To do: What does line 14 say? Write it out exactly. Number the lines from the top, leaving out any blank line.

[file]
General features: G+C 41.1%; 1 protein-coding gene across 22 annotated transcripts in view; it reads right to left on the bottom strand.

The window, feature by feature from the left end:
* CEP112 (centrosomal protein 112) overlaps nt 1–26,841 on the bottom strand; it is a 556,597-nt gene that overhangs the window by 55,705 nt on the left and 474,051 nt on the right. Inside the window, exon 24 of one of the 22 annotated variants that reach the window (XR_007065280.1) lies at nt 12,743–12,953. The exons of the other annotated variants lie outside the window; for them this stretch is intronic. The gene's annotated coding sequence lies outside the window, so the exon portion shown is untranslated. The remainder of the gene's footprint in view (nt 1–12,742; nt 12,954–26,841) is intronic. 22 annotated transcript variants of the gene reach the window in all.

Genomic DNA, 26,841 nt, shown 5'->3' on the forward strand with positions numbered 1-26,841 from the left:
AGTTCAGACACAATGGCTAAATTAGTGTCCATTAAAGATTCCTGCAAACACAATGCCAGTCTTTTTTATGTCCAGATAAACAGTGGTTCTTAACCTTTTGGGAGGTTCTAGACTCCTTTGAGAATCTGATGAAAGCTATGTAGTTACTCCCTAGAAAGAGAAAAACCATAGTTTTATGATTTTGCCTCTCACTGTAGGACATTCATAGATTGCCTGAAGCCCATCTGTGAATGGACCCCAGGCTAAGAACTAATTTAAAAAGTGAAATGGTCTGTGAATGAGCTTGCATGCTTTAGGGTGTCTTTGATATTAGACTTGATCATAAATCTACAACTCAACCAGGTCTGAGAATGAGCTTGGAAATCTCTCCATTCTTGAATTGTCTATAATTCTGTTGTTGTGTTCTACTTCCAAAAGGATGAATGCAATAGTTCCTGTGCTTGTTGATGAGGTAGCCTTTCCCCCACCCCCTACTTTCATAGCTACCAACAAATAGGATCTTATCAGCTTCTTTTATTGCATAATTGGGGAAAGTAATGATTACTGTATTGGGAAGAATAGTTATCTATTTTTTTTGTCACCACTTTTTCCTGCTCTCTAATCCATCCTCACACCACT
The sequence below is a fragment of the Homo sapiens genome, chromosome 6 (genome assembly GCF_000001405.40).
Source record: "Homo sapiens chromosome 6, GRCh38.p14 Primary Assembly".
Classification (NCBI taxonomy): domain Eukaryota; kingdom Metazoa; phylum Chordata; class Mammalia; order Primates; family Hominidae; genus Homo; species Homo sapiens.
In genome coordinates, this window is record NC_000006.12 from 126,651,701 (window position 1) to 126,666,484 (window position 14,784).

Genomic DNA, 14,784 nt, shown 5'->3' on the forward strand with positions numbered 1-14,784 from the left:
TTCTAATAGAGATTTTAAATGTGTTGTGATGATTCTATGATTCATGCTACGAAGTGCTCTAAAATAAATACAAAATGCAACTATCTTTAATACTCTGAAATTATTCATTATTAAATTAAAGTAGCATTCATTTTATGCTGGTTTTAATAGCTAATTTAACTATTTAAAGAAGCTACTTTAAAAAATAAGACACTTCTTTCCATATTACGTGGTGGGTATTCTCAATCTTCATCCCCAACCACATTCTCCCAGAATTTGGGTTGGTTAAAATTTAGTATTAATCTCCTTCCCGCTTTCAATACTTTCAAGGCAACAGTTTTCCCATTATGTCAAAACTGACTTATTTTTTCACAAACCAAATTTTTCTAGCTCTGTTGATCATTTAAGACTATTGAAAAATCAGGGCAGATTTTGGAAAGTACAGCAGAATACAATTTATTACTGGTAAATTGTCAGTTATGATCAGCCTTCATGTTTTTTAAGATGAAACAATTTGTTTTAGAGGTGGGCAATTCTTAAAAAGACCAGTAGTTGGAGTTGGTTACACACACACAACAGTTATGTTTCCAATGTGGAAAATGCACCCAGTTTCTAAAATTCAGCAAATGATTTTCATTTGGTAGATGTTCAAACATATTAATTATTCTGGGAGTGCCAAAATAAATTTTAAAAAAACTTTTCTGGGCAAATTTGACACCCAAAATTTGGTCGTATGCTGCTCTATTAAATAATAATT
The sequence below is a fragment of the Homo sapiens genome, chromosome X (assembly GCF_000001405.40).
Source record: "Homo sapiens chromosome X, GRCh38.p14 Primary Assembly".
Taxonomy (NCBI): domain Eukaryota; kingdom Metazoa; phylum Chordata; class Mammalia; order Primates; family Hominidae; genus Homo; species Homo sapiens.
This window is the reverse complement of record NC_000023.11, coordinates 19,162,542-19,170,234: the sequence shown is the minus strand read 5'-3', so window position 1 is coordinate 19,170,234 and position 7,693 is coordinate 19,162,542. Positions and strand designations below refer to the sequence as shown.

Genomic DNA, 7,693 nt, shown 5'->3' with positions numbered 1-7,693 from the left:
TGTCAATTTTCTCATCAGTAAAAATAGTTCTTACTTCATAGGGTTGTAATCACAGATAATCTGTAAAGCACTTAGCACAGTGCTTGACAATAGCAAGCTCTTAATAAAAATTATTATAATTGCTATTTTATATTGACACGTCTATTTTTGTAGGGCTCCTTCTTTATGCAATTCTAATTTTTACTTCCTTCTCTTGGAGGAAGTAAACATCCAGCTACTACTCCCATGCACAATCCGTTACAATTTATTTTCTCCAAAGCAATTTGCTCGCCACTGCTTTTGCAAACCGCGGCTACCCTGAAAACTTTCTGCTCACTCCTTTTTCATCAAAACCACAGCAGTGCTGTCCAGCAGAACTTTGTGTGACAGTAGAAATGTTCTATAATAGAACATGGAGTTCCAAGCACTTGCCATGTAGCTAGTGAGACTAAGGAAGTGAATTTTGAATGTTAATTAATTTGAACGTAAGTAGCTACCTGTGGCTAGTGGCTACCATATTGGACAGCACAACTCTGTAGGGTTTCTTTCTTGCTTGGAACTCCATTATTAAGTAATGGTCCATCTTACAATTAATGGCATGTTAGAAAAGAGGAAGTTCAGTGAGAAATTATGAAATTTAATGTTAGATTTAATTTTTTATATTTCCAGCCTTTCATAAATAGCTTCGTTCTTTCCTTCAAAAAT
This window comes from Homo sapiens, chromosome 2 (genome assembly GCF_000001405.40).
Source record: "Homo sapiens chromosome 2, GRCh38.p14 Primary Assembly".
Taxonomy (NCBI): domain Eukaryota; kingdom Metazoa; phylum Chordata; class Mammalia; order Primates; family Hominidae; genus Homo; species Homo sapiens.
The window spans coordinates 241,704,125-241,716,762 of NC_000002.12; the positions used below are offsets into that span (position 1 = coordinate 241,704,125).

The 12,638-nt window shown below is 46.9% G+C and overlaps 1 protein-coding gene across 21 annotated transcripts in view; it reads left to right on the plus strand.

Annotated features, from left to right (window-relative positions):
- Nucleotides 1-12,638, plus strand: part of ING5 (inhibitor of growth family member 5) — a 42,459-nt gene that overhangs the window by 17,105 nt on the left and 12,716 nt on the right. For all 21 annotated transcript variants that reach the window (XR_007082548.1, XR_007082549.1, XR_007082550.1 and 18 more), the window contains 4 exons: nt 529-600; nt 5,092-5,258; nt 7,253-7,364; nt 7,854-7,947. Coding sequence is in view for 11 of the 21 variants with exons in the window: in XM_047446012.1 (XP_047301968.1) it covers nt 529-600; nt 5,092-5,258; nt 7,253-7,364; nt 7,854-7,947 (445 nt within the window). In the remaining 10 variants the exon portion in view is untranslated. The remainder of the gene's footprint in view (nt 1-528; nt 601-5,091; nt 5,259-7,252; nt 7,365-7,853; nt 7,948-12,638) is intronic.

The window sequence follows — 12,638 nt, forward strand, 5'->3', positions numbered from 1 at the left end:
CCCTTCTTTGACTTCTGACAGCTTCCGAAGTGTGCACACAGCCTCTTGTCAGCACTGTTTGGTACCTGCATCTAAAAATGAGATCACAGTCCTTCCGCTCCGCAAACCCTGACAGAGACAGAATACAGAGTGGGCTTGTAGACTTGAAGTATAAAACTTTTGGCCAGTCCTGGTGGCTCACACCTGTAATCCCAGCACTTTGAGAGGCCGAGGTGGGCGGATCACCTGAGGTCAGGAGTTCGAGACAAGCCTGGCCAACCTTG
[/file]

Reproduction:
Taxonomy (NCBI): domain Eukaryota; kingdom Metazoa; phylum Chordata; class Mammalia; order Primates; family Hominidae; genus Homo; species Homo sapiens.